Port MacQuarie’s port is being hammered by stormwater contamination that could reach the national sewer system, with the city now at risk of breaching a target of $300m worth of damage to its facilities, a city spokesperson said.
The city of Port Macqarie, on the Queensland coast, has recorded nearly $100 million in damage from rainfall, coastal flooding and coastal erosion in the past five years.
Port MacQarie’s new mayor has promised a “zero tolerance” approach to pollution, and will not allow anyone to pollute the city’s water supply, despite its size and proximity to the coast.
The Government has promised to pay for stormwater remediation of more than 20,000 kilometres of the coast, but some of the costs will be borne by the Government’s water utility.
It has been estimated the cost could be $250 million.
“It’s not just about protecting the water, it’s about protecting our city,” Mayor Tom Smith said.
“We’ve got to get this right.”
In the past week, Port Macquitarie has been hit with three major storms.
On Thursday, the storm dumped up to four metres of rain in the CBD.
The storm also destroyed a sewage pipe, and washed out the local roads.
On Friday, the rainfall and water damage prompted a police investigation into the leaking pipes, which are a matter for the NSW Police.
On Saturday, more rain followed.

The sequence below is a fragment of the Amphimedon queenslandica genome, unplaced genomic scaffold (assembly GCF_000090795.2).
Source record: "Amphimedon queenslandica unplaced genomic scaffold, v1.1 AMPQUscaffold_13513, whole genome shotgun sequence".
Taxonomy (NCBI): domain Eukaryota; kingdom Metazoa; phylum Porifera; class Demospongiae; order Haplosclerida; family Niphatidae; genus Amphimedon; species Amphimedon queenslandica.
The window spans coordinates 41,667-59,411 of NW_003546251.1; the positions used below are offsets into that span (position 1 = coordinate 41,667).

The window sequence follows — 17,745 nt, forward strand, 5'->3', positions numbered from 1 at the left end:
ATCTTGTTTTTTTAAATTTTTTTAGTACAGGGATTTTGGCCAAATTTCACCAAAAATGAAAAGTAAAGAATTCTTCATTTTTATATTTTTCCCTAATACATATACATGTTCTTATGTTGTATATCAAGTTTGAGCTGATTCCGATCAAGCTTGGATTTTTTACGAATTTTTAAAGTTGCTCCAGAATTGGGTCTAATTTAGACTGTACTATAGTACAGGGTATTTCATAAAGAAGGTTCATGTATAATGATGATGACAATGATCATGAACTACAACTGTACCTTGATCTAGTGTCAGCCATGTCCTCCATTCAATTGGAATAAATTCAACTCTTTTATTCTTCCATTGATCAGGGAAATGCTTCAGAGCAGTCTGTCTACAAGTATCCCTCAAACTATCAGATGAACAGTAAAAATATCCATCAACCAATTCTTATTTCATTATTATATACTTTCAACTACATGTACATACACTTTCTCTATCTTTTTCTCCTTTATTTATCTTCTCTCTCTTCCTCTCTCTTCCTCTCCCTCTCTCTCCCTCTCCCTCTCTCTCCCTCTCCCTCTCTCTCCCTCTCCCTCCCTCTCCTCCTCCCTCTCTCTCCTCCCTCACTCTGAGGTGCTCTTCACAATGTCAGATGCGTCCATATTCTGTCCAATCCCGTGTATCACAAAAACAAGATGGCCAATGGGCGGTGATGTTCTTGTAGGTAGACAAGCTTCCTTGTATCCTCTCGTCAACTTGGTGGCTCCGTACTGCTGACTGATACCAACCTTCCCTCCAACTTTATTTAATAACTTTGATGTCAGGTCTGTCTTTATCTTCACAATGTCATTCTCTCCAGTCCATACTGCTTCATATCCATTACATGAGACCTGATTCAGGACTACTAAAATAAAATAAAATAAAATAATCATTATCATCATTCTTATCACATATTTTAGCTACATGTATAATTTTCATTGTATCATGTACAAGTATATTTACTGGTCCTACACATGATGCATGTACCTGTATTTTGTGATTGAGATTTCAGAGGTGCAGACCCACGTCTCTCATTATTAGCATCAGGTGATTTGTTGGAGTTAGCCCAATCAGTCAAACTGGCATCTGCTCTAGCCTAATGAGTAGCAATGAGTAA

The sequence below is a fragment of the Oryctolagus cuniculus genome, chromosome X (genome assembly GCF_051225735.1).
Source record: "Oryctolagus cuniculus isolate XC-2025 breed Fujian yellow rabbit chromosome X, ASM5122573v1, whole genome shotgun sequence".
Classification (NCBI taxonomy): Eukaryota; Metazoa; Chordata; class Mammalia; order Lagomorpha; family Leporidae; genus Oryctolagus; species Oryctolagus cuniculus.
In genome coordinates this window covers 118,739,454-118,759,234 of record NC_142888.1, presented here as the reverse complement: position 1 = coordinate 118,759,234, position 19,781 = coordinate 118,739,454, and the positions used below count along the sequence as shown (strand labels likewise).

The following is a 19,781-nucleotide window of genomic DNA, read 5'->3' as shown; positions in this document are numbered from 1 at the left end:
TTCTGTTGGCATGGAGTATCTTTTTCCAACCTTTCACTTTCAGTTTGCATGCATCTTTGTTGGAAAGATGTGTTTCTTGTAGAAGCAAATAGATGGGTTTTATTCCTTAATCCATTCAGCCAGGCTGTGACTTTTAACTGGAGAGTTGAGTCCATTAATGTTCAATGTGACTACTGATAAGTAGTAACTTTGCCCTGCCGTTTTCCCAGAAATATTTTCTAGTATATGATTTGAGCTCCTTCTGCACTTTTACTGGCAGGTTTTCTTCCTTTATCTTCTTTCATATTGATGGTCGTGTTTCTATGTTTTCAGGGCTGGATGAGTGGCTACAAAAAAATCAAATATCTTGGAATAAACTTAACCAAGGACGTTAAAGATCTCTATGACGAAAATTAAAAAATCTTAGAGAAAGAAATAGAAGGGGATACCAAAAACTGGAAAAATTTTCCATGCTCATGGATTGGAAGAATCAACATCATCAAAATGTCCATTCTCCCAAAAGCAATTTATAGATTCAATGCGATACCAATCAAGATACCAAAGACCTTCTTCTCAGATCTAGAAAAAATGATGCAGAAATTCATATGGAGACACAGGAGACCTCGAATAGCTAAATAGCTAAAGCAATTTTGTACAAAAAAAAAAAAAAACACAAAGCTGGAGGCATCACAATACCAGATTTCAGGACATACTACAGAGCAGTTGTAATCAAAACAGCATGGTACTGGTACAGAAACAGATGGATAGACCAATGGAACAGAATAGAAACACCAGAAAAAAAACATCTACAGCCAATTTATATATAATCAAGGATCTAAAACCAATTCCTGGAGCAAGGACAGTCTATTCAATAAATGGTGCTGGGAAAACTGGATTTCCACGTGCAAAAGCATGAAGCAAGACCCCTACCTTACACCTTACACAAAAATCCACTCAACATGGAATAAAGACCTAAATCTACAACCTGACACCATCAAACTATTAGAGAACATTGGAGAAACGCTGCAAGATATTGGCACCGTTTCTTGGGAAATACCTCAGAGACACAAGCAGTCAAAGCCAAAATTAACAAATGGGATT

The flooding and flooding damaged the nearby Great Western Hotel, which is owned by the Queensland Government, and the Queensland State Government.
It is estimated up to 50 per cent of the city centre will need to be rebuilt.
The damage has also forced the closure of the port’s main terminal.
A city spokesperson, who asked not to be named, said the port was at its highest flood risk level at this time.
The Port Macdonald Regional Council said in a statement it was working with the Department of Environment and Water Resources (DEPREC) and other stakeholders to identify the best way to mitigate stormwater, as well as to ensure the city was meeting its targets.
“DEPREC is currently engaged with the local community, state and federal authorities to identify options to reduce stormwater impacts,” the statement read.
“The City is also committed to making a full and frank assessment of the extent of any damage to the port before it is deemed appropriate to proceed with construction.”